On the afternoon of Wednesday, September 16, 1970, Johnson assigned Agarwal to work directly under French for the purpose of completing the computerization of a cost progress report. Agarwal received a memorandum on the matter from Johnson as well as one from French, which indicated that Agarwal was also to work in cooperation with the computer department and to be available full time for this project. French's memo indicated a previously established goal of getting most of the reports computerized by the end of the year. Agarwal accepted the new assignment in a memo to Johnson, with a copy to French which indicated that in some areas, he understood he would still be directly responsible to Johnson. Agarwal immediately began to work on the computerizing of the cost control report. Although this project required the use of a computer language with which Agarwal was not familiar, he was capable of handling the matter, as he had extensive background in other computer languages.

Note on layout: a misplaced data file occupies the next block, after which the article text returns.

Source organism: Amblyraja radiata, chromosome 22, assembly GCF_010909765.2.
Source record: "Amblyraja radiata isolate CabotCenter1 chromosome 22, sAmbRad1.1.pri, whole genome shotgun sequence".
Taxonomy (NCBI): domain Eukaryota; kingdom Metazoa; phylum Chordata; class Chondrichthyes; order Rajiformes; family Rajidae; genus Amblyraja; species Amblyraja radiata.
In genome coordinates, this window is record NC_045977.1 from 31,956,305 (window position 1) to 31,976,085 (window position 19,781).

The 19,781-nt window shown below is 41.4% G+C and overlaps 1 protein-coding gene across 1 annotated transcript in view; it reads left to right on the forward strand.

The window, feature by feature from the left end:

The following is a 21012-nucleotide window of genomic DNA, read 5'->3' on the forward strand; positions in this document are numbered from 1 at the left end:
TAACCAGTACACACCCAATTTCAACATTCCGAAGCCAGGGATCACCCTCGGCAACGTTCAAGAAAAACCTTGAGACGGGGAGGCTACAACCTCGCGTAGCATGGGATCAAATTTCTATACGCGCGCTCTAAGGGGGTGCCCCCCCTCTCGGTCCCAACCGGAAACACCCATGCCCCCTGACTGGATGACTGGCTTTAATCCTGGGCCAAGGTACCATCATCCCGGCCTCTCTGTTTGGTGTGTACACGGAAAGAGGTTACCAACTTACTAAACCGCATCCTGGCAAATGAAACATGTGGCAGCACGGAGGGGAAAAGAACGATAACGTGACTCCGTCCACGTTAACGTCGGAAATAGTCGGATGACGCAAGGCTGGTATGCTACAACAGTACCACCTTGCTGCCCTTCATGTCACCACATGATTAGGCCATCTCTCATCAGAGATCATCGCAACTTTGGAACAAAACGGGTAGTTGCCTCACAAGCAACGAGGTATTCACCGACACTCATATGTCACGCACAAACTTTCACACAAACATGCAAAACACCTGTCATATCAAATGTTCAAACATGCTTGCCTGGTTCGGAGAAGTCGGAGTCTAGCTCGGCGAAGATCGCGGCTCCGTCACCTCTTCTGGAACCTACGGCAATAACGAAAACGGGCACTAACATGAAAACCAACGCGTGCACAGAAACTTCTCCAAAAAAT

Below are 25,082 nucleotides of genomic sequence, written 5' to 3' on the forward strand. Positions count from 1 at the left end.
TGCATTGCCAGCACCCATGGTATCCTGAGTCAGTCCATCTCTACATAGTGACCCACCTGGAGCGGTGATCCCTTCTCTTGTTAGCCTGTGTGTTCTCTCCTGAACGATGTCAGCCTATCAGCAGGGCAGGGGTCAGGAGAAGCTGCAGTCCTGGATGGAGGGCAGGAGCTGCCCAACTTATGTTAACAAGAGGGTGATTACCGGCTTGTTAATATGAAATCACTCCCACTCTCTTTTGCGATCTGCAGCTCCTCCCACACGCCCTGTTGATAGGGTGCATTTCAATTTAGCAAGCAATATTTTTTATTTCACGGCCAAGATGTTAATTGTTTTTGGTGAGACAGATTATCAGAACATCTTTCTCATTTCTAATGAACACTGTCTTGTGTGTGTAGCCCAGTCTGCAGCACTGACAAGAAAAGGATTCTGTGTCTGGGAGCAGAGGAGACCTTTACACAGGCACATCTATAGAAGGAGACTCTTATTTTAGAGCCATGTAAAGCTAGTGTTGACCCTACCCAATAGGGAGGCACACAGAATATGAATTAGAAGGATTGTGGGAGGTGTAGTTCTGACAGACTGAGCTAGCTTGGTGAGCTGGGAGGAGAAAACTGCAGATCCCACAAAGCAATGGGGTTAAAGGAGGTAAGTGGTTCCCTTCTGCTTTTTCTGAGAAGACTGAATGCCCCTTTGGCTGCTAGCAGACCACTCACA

The following morning, September 17, 1970, Johnson asked Agarwal to check for errors in the time sheets of some employees. After going through the time sheets and making the necessary corrections, Agarwal returned the time sheets to Johnson. Johnson then told Agarwal to give the time sheets to French. Agarwal did so and was asked by French to take the time sheets around to each of the individual employees to obtain approval of the changes. Agarwal indicated that he had no objection to doing so, but suggested that it would be more efficient to send a secretary around to perform this task because he was in the middle of making the report that he had been assigned. French became outraged and said: "You black nigger, member of an inferior race, get out and do it." Agarwal exercised great self control, asked French to watch his words, but French proudly repeated the above statement. 1 Agarwal then delivered the time sheets to all of the individual employees and returned them to French at 10:15 a. m.

Agarwal then finished the cost progress report that he had been assigned and gave it to the department secretary to type so that it could be sent to French. During the lunch hour, he noticed that the secretary, instead of typing his handwritten report, was copying it on the xerox machine. When he inquired as to why she was not typing it, she indicated that French had...